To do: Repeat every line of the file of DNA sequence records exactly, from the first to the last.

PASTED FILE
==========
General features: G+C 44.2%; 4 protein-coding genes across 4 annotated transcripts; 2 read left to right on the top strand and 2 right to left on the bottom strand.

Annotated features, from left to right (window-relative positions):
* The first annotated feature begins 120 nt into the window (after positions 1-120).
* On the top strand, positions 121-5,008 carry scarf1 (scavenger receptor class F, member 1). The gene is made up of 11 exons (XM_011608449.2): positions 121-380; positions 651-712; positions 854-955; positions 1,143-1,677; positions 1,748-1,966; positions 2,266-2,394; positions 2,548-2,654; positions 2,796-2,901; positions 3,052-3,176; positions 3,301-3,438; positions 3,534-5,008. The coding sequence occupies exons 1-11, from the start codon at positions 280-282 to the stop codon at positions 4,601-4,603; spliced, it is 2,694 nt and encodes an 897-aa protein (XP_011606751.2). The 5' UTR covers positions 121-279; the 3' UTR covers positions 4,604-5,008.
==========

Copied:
General features: G+C 44.2%; 4 protein-coding genes across 4 annotated transcripts; 2 read left to right on the top strand and 2 right to left on the bottom strand.

Annotated features, from left to right (window-relative positions):
* The first annotated feature begins 120 nt into the window (after positions 1-120).
* On the top strand, positions 121-5,008 carry scarf1 (scavenger receptor class F, member 1). The gene is made up of 11 exons (XM_011608449.2): positions 121-380; positions 651-712; positions 854-955; positions 1,143-1,677; positions 1,748-1,966; positions 2,266-2,394; positions 2,548-2,654; positions 2,796-2,901; positions 3,052-3,176; positions 3,301-3,438; positions 3,534-5,008. The coding sequence occupies exons 1-11, from the start codon at positions 280-282 to the stop codon at positions 4,601-4,603; spliced, it is 2,694 nt and encodes an 897-aa protein (XP_011606751.2). The 5' UTR covers positions 121-279; the 3' UTR covers positions 4,604-5,008.